Rethinking relationships, pt. 4: Practicing unconditional acceptance
“The beginning of love is to let those we love be perfectly themselves, and not to twist them to fit our own image. Otherwise we love only the reflection of ourselves we find in them.” – Thomas Merton
Can you completely accept someone beyond their flaws, opinions, mistakes and differences?
What was your immediate reaction to that question? A resounding yes, a resounding no or a ‘maybe, it depends’? Unconditional acceptance is choosing to be in relationship with someone who you may not agree with, who may have hurt you, who may be different from you and being able to not hold that against them. In spiritual circles, it is referred to as agape love – loving unconditionally.
Conditional vs. unconditional love
Some relationships today are solely based on meeting certain conditions. Contracts protect us legally to ensure that each party understands and performs expectations of each other. Breach of contract is when one party violates or reneges on an aspect of the agreement. In cases like that, there are avenues of recourse to get the other party to comply or give compensation for not living up to the conditions of the arrangement. This is the paradigm to which we are accustomed to operating. To challenge this status quo would make one feel that they are losing, giving up their right and their power. As a result, relationships in every sphere – whether personal or professional – can become conditional. Employers say they will offer benefits, perks and compensation only if employees are loyal or show that they deserve such treatment. Employees say they will work above and beyond if their employers show that they care. Women say they will show affection to their mates if their mates do what they want them to do. A lot of men do their part but choose to suffer in silence, withdraw or seek solace elsewhere instead of challenging what is hurting them and taking a stand for their own truth.
Unconditional acceptance says I understand that the people and circumstances around me are not perfect, but that will not change how I choose to show up in the world or in this relationship. This is easier said than done. Can you give your best when someone isn’t giving their best to you? Can you give your best without expectation of a return? Can you give your best when you don’t like or understand the person you are in relationship with?
The best two examples of this type of love is that of a parent-child relationship and a child’s love. Even though these relationships can be strained and even broken, a parent loves a child despite what the child does. Isn’t it amazing how a parent can be extremely worried about a child who overstays their curfew, and as soon as that child gets home, the parent displays great anger, but inside feels such a sense of relief knowing their child is OK?
Children can be equally as emotionally resilient, especially at a young age. A child will forgive and forget, a child doesn’t see differences, a child will love without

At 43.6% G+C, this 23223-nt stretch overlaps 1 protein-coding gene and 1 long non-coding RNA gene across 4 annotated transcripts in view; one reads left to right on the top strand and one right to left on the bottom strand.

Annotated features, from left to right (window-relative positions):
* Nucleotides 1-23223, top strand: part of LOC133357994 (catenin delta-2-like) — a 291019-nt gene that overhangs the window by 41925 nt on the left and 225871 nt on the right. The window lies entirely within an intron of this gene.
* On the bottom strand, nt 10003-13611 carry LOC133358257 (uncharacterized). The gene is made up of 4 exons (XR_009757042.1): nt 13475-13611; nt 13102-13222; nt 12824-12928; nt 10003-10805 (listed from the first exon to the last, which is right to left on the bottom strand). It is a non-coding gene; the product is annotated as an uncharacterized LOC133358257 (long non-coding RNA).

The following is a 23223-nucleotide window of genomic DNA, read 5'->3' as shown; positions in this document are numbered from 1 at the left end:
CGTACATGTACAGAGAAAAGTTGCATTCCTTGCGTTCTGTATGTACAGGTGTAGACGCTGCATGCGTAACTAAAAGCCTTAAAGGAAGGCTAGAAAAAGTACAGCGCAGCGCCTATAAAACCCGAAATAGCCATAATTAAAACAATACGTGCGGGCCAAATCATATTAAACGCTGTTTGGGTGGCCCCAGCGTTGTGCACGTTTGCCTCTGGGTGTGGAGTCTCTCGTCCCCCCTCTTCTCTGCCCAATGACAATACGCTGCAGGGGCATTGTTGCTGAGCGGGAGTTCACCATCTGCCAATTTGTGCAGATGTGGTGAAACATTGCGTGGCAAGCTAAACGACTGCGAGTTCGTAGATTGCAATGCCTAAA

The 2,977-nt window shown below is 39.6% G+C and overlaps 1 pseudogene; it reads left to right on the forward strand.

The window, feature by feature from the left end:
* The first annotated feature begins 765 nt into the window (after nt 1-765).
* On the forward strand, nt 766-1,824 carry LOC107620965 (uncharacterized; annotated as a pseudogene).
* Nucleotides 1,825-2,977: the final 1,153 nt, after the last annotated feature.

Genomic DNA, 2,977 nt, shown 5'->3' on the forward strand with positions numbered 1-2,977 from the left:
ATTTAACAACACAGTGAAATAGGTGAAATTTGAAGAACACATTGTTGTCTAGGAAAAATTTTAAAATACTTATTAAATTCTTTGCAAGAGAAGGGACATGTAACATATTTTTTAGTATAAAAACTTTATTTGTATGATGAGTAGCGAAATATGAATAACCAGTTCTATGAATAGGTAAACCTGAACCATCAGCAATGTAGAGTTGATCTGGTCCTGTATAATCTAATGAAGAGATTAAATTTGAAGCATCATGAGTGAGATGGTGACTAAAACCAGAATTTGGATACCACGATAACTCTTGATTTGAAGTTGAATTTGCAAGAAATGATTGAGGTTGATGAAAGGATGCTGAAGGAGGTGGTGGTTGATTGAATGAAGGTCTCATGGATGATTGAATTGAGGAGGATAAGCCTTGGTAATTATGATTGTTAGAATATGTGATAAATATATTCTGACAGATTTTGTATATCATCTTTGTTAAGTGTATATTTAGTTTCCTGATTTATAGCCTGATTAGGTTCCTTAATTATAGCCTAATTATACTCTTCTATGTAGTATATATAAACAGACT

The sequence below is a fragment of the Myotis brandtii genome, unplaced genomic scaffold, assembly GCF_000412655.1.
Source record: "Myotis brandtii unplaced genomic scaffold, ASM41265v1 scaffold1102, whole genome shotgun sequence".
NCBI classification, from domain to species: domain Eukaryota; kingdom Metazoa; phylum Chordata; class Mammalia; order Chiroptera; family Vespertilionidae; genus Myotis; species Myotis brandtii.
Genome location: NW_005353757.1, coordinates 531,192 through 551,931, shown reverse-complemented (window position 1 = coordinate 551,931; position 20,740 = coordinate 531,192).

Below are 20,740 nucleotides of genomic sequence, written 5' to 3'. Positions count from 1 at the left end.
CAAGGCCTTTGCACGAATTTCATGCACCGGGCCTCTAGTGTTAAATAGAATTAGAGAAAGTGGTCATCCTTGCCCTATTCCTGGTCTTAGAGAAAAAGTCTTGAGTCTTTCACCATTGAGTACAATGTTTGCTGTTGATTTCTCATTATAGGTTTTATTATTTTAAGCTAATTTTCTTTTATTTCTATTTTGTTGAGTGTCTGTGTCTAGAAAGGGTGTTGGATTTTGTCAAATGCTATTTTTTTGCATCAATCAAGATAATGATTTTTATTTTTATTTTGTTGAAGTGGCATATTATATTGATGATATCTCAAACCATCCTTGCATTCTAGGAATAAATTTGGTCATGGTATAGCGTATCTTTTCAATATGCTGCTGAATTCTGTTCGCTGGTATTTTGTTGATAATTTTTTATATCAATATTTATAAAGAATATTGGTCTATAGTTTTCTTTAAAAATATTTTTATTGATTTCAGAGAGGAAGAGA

restraint or reservation in spite of how they are treated. Before you get into the argument about what is right or wrong about this view, I invite you to think about this from the standpoint of unconditional acceptance. That is exactly what it is. – accepting and loving, even though it may not be returned.
I see it all the time: children running up to parents with unrestrained excitement and love only to be shouted at, cursed out or pushed away. I watch the child cringe, shrink and even cry, but it is not long after that the child will repeat his or her first action seemingly without any memory of what happened the last time. But, of course, when this pattern is repeated, the child will become conditioned to foster lasting beliefs about giving, showing and receiving love, which means that one should never take advantage of unconditional acceptance. Parties in a relationship should honor and respect the high regard they receive and treat the other in like manner. The test, though, is in not changing your beliefs and behavior if it is not.
“Just As I Am”
This popular hymn of a unlovable sinner coming to a loving savior, “Just As I Am”, is typically sung when inviting people to accept the unconditional love of a god that will receive them without question or judgment, in other words: salvation. This is what I believe every human being desires: to be loved regardless of mistakes, flaws, opinions and differences; to be saved in a world that can be harsh, unsafe, and unforgiving. This is why when this happens, people grow and flourish in a beautiful way.
Rethinking relationships means we must take responsibility for ourselves and what we bring to the relationship; we must be mindful of others and their wants and needs; have conversations that matter; and give and receive unconditional acceptance.
“Truly loving another means letting go of all expectations. It means full acceptance, even celebration of another’s personhood” – Karen Casey
Simmone L. Bowe, MSc, SPHRi, is a seasoned human resource and organization development consultant & trainer, speaker, author, coach, and mentor who focuses on helping business owners, leaders and professionals diagnose their people and performance problems and implement strategic solutions. Do you want to be coached through your next transition for yourself or your company? Email firstname.lastname@example.org.